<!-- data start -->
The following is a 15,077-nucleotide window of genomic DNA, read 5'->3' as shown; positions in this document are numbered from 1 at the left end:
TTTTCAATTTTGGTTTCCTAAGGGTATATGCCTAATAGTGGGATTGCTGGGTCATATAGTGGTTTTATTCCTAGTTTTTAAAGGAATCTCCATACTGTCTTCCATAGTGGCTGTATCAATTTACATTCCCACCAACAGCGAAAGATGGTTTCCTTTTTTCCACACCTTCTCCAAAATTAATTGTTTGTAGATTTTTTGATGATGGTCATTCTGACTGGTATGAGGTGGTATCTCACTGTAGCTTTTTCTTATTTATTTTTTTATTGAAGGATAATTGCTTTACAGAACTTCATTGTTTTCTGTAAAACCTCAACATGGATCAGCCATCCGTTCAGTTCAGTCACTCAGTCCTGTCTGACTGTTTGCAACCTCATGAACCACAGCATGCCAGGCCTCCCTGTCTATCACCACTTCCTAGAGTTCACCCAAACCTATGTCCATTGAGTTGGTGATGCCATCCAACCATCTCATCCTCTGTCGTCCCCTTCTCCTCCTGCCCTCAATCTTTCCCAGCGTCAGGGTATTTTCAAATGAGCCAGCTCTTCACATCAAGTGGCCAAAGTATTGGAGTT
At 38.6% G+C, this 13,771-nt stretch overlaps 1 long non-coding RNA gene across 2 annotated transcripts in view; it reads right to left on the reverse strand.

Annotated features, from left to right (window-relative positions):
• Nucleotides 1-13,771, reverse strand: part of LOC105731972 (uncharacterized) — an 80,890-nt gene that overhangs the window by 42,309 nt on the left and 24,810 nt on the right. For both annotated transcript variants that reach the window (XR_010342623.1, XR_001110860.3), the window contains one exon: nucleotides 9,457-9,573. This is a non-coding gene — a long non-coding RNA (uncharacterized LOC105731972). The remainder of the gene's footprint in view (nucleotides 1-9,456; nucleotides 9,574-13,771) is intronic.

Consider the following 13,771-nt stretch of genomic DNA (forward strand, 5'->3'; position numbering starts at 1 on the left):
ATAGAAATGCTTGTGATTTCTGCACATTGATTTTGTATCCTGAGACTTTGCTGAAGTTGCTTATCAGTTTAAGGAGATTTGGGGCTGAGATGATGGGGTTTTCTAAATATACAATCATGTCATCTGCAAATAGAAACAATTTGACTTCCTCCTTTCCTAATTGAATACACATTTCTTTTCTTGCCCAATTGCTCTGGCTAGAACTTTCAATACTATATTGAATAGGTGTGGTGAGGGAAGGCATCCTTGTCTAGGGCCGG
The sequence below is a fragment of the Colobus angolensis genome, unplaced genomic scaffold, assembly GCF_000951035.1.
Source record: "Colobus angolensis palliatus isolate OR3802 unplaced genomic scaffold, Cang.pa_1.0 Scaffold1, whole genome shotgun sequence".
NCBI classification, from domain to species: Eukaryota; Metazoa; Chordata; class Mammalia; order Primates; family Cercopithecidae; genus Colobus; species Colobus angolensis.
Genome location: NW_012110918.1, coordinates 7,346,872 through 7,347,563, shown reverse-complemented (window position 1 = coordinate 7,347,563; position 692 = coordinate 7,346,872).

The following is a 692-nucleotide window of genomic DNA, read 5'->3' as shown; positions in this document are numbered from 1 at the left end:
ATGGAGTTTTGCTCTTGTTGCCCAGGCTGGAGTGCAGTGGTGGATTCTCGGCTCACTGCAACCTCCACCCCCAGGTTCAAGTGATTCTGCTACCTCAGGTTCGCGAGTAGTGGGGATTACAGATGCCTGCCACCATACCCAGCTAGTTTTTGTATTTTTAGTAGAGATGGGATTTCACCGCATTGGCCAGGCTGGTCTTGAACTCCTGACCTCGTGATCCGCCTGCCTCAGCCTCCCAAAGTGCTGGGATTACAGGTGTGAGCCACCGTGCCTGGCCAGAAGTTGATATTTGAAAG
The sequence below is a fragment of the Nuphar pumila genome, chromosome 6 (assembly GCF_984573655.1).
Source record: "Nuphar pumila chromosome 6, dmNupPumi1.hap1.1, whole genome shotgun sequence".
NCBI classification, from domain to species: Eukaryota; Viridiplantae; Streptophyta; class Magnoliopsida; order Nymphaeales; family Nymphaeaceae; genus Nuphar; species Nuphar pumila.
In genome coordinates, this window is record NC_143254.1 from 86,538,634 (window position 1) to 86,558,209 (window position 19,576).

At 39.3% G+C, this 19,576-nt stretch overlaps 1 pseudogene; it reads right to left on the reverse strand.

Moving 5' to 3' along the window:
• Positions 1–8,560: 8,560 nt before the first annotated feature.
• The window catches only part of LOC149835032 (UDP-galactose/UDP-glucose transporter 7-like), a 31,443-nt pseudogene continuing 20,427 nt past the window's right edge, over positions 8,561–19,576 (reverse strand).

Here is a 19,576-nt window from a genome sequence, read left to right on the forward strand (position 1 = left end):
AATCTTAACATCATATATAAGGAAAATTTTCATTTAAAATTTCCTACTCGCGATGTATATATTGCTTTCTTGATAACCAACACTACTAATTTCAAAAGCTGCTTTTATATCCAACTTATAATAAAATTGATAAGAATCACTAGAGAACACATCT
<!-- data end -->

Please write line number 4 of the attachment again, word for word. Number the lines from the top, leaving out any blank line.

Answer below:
Annotated features, from left to right (window-relative positions):